Cliches such as “I think outside the box,” or “My greatest weakness is that I’m a perfectionist,” are usually frowned upon during job interviews.

Why? They offer little useful information about a candidate. Cliché answers have no depth and can be used by anyone. Skip these overused phrases, and describe your skills and abilities by telling stories about things you’ve done.

7. “Last time when I traveled to…”

Telling stories is a great way to connect with the interviewer. Stories are more memorable than plain facts and they help you build rapport. However, what’s tricky about telling stories is that you need to tie them to the job position you applied for.

Even though the story about your last trip or how you ran a red light to arrive on time for the interview might seem funny and exciting to you, they are not something you should share with your interviewer (unless it has something to do with your professional achievements). Even if your interview seems casual, never allow yourself to enter the TMI zone.

8. “Do you know when we’ll be finished here?”

Have you made plans after your job interview? Are you curious to find out how long the interview will last? Whatever you do, don’t ask your interviewer when you’ll be finished.

That seemingly innocent question gives off the impression that you are in a hurry or that you have somewhere more important to be. And, as expected, this can have a negative impact on the interviewer’s perception of you.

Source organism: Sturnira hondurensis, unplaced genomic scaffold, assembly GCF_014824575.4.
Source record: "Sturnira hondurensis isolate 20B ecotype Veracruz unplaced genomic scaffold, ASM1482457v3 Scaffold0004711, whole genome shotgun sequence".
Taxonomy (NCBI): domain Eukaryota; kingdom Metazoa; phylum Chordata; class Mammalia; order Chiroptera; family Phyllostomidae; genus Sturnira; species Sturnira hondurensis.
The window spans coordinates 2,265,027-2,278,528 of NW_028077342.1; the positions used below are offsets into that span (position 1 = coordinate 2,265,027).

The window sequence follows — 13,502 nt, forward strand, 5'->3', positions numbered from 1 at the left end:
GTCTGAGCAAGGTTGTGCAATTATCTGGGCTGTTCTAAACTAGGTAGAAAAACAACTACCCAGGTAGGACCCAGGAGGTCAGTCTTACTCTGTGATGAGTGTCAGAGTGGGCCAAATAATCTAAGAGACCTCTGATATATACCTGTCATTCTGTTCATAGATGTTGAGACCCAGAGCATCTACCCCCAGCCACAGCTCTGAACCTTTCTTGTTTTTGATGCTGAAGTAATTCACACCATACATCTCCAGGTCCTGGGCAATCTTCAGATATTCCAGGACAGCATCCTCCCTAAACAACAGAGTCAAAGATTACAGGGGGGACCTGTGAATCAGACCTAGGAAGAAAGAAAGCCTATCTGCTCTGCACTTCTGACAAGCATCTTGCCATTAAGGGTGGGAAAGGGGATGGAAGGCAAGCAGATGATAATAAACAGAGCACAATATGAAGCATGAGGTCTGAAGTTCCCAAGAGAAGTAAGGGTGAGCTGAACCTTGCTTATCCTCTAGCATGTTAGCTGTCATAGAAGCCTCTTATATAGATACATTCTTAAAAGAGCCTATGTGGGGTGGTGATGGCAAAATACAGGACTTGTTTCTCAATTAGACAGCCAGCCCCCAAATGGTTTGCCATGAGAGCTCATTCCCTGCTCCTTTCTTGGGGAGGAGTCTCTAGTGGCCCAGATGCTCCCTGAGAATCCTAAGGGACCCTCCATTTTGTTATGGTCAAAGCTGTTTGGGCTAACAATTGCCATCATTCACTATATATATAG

9. “I don’t know.”

No matter how much you practice and prepare for your job interview, there is always a chance that you’ll get a question that stumps you. Saying “I don’t know,” is never the right answer.

If you get a question you don’t know the answer to, don’t panic! Ask the interviewer for a minute or two to think about the question. You can also ask the interviewer to elaborate if the question is not clear to you.

Even if you don’t know the answer after you take time to think about it, it’s not the end of the world. You can always share information on what you do know or tell the interviewer how would you find an answer or a solution to the problem.

10. “I don’t have any questions.”

“Do you have any questions for us?” is one of the most common interview questions candidates fail to respond to properly.

“No” is not an acceptable answer to this question, if you want to leave a good impression and showcase your interest in the company. Also, this is a great opportunity to find out everything you want to know about the company and uncover any potential red flags.

How Can Popcorn Recruiters Help You?

Did you know that we help all our candidates prepare for their interviews?

As a recruitment agency, our goal is not only to meet the needs and demands of our clients. We also look out for our candidates and make sure they find their ideal employer.

Once you apply to one of our open positions or you join our talent network, we become your representatives – something like your personal agents.

First, we’ll have a chat to get to know you better – your needs, skills, interests, and requirements. Then, we’ll match you with a company we know you’ll fit in with perfectly!

Before you have a call or meeting with your potential employer, we’ll be more than willing to have a prep call with you to make sure you ace that interview!